Biomechanics studies the process of kinematics and develops artificial limbs and footwear specifically to aid the body in performance. The study of biomechanics also includes the stress testing on crash dummies in car accidents and any sport where stress is placed on the body in order to produce performance. The type of stress specifically is the joint stimulation and bone modeling stress.
The most common use of biomechanics is in the development of prosthetic limbs used for the handicapped. Most work on prosthetics is done in laboratories where scientists use calibrated machines to test stress and wear of artificial limbs. These days, prosthetics, are made of titanium and lightweight fiberglass to make a near perfect match with most people. The most common prosthesis is the replacement in a below the knee amputation. The American Society of Biomechanics (ASB) held a meeting at Clemson University of 1997 in order to develop a sports prosthesis that would stand up to every day flexing of the knee for performance in sports.
In order to develop this prosthesis they had to go through two main phases, the analysis of a jogger wearing a standard walking prosthesis and computer simulation of the flexing of the knee on this walking prosthesis. They had to measure rotation, weight bearing, moments, and the stress of the joints acting on this limb. After the mechanical actions were mapped out they had to use many mathematical equations to spring force and spring stiffness. All of this was accomplished and the conclusion was that by varying the placement and orientation of the spring, the moment arm values could be adjusted in an attempt to linearize the spring stiffness. Biomechanics is also used in the study of sports actions, such as the motion of throwing a baseball.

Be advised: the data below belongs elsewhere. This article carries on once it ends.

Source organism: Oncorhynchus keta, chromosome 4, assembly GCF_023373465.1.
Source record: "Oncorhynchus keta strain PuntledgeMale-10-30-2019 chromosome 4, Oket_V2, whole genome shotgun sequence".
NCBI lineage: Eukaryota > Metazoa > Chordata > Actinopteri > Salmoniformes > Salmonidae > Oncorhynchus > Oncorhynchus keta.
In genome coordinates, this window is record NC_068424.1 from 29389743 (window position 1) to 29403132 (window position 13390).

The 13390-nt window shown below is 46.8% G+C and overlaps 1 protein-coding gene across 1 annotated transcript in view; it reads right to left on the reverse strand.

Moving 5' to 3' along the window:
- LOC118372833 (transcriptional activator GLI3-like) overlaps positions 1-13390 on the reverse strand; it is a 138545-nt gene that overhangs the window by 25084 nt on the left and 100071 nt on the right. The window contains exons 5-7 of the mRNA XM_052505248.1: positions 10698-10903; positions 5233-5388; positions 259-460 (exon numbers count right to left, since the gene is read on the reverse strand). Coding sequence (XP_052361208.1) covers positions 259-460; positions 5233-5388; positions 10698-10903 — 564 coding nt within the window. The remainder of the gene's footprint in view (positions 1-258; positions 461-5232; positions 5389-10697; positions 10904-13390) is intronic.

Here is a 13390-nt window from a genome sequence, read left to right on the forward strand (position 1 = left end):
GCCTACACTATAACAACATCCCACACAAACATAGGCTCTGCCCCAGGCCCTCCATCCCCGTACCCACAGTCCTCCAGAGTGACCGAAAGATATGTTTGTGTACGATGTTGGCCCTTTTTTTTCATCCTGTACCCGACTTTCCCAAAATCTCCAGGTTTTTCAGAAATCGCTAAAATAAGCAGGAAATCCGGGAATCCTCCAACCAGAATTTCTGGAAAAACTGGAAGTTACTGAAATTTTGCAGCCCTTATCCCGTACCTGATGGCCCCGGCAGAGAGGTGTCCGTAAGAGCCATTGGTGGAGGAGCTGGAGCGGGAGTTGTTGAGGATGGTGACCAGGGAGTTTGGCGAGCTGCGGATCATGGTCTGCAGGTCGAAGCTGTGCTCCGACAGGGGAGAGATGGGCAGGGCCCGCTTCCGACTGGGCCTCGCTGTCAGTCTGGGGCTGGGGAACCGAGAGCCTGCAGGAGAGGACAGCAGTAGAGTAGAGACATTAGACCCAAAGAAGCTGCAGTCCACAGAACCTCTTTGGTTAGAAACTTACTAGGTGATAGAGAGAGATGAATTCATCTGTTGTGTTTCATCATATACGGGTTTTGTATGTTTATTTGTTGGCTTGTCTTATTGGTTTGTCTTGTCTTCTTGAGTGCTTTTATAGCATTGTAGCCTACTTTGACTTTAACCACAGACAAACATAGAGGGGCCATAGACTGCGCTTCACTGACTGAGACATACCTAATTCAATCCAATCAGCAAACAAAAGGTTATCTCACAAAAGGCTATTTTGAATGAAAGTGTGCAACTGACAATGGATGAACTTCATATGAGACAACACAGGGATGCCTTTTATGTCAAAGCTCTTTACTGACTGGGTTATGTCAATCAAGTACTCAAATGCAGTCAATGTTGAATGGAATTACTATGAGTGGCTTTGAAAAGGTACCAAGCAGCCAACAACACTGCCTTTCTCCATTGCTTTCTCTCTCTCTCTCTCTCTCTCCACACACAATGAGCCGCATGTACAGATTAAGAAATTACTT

This process involves three major steps. First, an engineer must take photos of every separate motion in the release. Also the ground must be fitted with sensors to effectively sense the affects of a player upon the ground. Second, the engineer must determine the kinematics from marker positions, which involves drawings and calculations to find stress and rotation points in the body. Finally, they must create animated models or structural diagrams with labeled motions, stresses, and moment in the arm and rest of the body.
The diagram below, obtained from a John Hopkins University Study, illustrates his action. Another use of biomechanics is in the subject of crash simulation, human stress testing, and collision testing. In the attempt to develop safer cars, cars with special sensors were crashed to find out what stress occurs where and how the body of a person reacts to the crashes. Of course paying a person to drive into a wall at forty miles an hour is ridiculous, so test dummies were invented where all the joints, bones, and miscellaneous points on the body had sensors to read out what support was needed in different places. This has been the project of the U.S. Department of Transportation since computers were invented in an effort to reduce bodily harm and vehicle damage.
Each year every car is tested in order to make sure that the car is up to standards of the Department of Transportation. Again, body stress measured in tension and compression, and moments of the body are measured in order to better the restraints in a car for safety. Biomechanics is a well-developed area in science and engineering where studies are performed. Many universities have a biomechanics lab in which advancements in technology are accomplished so that we may understand and operate our human bodies with greater knowledge of how to do so in the future.